Veggie Delights in Thailand
Indian Vegetarians in for a Delicious Adventure
Thailand, a popular destination for Indian tourists, caters to every type of foodie, with numerous choices for vegetarians.
A walk through a typical Thai food market is a treat for gastronomy lovers. Splendid colours, aromatic spices and famous Thai curries – all of them are on offer as an experience for foodies. Mostly known for their preparations with seafood, meats such as pork and fish, sauces to add flavour, vegetarian options on offer in Thailand are often forgotten or unexplored. While Thai cuisine is a popular choice for many visiting the country, travellers also find restaurants catering to the vegetarians with options in different cuisines from across the world. A rich cultural experience also comes forth when Indians find tastes from their home at this Asian country. With added initiatives such as apps for the phone by the government available for travellers, Indians visiting Thailand can be rest assured that they are bound to be fed well.
Destinations across Thailand offer specialties that are renowned worldwide. Thailand is most famous for its street food, alongside spicy preparations. Cities such as Bangkok have received titles for serving the best of the same in the world. For vegetarians, however, sampling street food or the authentic local dishes comes with its own risk as often the food considered as ‘vegetarian’ by Indians differs from that of the Thai. Many Thai chefs would, perhaps, consider eggs and fish as vegetarian, while many Indians would strictly consider it non-vegetarian.
To overcome this cultural difference, travellers are advised to mention ‘Jay’ when browsing through options, as this indicates use of no meat or eggs. Even milk is not used in such a preparation. The traditional Thai food usually uses meat-based ingredients even if it doesn’t contain meat. Thai curries are known to have shrimp paste as part of the preparation while fish sauce is used in almost all dishes. However, chefs usually comply with requests if they are asked for the same. New recipes for curries are gaining popularity, with the Thai curries finding new vegetarian forms such as the green curry. Additionally, for those exploring street food in the country and opting for a more immersive and local experience, all hope is not lost. A lot of street stalls offering Thai food can be distinguished as vegetarian with ‘Jay’ written in Thai script, on a yellow banner in red ink. These banners are usually safe indicators of vegetarian food and can be extremely helpful for those who fail at communicating with a local about their dietary preferences.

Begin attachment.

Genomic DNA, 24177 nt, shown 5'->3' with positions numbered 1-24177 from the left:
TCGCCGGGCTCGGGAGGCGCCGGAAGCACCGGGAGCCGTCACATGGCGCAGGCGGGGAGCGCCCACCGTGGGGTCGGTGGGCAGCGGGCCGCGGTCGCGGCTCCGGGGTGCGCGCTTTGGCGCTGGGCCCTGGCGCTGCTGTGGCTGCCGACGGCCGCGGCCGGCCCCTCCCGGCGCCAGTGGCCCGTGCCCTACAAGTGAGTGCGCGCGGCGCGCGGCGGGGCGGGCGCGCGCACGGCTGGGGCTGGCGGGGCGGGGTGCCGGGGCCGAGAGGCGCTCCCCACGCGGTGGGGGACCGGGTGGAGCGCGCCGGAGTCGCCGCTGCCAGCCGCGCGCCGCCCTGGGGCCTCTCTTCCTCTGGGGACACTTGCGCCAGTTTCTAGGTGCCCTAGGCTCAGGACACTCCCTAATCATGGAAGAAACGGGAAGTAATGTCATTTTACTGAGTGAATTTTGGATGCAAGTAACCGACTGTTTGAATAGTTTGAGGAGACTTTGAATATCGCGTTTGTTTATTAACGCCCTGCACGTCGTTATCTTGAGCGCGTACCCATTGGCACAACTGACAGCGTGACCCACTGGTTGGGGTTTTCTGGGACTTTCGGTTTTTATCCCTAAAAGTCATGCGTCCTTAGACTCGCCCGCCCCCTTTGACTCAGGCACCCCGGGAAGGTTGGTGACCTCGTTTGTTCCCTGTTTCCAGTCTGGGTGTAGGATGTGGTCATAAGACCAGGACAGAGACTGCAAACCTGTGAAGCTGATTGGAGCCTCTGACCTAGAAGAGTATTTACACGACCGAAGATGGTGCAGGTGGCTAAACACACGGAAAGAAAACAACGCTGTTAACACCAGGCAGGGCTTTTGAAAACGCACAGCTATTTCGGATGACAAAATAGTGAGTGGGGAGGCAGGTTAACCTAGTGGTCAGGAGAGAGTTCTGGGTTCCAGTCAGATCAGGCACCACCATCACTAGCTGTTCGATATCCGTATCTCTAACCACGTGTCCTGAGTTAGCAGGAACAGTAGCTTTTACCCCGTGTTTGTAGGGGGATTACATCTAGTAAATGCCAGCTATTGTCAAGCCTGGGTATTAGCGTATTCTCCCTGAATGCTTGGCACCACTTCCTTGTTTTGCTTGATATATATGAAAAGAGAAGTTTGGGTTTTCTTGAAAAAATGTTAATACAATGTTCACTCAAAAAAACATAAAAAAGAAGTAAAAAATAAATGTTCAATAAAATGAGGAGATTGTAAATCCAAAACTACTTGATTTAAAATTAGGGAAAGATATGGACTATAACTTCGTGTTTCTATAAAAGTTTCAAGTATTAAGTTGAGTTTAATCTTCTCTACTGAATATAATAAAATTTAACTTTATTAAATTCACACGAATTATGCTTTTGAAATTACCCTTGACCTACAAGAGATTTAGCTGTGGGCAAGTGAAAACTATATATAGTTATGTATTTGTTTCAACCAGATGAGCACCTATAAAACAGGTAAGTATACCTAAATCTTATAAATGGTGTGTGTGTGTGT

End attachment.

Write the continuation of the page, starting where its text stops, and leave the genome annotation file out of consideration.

Major cities in Thailand such as Bangkok and Chiang Mai are home to pure vegetarian restaurants that are frequently haunted by Indians. May Kaidee, Mango Vegetarian and Vegan restaurants are top-rated restaurants in Bangkok which also have dedicated food courts for vegetarians. Known to be a home to a number of vegetarianonly restaurants, Chiang Mai has a lot to offer. Ratsamitham and Ariyasathan Haeng Panya Foundation in the city are popular restaurants where a vegetarian would find delight. Khunchun, a restaurant that dates back 20 years, is quite popular with locals although it is lesser-known to tourists and travellers. Food streets and local markets are also good options for Indians to visit, where they will find fresh fruits and vegetables to snack on. Lychee, longan, watermelon, banana, coconut, papaya, dragon fruit, rambutan are fruits easily available in markets which make for nourishing snacks.